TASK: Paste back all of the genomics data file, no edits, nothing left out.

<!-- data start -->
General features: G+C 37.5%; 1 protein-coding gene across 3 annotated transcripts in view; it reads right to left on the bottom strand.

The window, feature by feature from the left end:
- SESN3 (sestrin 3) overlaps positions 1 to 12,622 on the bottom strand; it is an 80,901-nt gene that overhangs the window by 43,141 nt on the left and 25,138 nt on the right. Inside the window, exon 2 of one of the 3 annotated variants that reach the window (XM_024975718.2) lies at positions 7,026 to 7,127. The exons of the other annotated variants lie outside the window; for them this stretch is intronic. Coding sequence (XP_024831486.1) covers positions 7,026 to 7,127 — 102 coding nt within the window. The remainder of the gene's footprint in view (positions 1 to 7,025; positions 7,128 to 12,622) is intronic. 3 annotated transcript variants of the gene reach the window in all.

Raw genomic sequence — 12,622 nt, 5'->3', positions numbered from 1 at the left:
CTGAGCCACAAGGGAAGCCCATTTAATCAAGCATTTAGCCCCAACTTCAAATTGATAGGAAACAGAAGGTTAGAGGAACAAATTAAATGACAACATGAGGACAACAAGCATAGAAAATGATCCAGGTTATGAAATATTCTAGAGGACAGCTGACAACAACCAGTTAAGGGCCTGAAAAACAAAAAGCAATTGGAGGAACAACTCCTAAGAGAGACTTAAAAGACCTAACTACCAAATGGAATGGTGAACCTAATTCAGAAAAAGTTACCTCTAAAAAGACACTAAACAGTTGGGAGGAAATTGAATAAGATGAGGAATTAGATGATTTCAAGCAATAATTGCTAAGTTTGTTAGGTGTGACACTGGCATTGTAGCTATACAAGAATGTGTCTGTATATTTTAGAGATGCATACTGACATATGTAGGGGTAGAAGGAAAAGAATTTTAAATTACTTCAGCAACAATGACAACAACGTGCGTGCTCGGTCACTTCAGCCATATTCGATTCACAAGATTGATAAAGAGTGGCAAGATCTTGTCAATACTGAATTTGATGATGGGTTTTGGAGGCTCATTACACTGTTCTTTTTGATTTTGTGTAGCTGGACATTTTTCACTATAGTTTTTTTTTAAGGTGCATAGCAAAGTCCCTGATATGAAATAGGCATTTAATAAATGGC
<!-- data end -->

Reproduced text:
General features: G+C 37.5%; 1 protein-coding gene across 3 annotated transcripts in view; it reads right to left on the bottom strand.

The window, feature by feature from the left end:
- SESN3 (sestrin 3) overlaps positions 1 to 12,622 on the bottom strand; it is an 80,901-nt gene that overhangs the window by 43,141 nt on the left and 25,138 nt on the right. Inside the window, exon 2 of one of the 3 annotated variants that reach the window (XM_024975718.2) lies at positions 7,026 to 7,127. The exons of the other annotated variants lie outside the window; for them this stretch is intronic. Coding sequence (XP_024831486.1) covers positions 7,026 to 7,127 — 102 coding nt within the window. The remainder of the gene's footprint in view (positions 1 to 7,025; positions 7,128 to 12,622) is intronic. 3 annotated transcript variants of the gene reach the window in all.

Raw genomic sequence — 12,622 nt, 5'->3', positions numbered from 1 at the left:
CTGAGCCACAAGGGAAGCCCATTTAATCAAGCATTTAGCCCCAACTTCAAATTGATAGGAAACAGAAGGTTAGAGGAACAAATTAAATGACAACATGAGGACAACAAGCATAGAAAATGATCCAGGTTATGAAATATTCTAGAGGACAGCTGACAACAACCAGTTAAGGGCCTGAAAAACAAAAAGCAATTGGAGGAACAACTCCTAAGAGAGACTTAAAAGACCTAACTACCAAATGGAATGGTGAACCTAATTCAGAAAAAGTTACCTCTAAAAAGACACTAAACAGTTGGGAGGAAATTGAATAAGATGAGGAATTAGATGATTTCAAGCAATAATTGCTAAGTTTGTTAGGTGTGACACTGGCATTGTAGCTATACAAGAATGTGTCTGTATATTTTAGAGATGCATACTGACATATGTAGGGGTAGAAGGAAAAGAATTTTAAATTACTTCAGCAACAATGACAACAACGTGCGTGCTCGGTCACTTCAGCCATATTCGATTCACAAGATTGATAAAGAGTGGCAAGATCTTGTCAATACTGAATTTGATGATGGGTTTTGGAGGCTCATTACACTGTTCTTTTTGATTTTGTGTAGCTGGACATTTTTCACTATAGTTTTTTTTTAAGGTGCATAGCAAAGTCCCTGATATGAAATAGGCATTTAATAAATGGC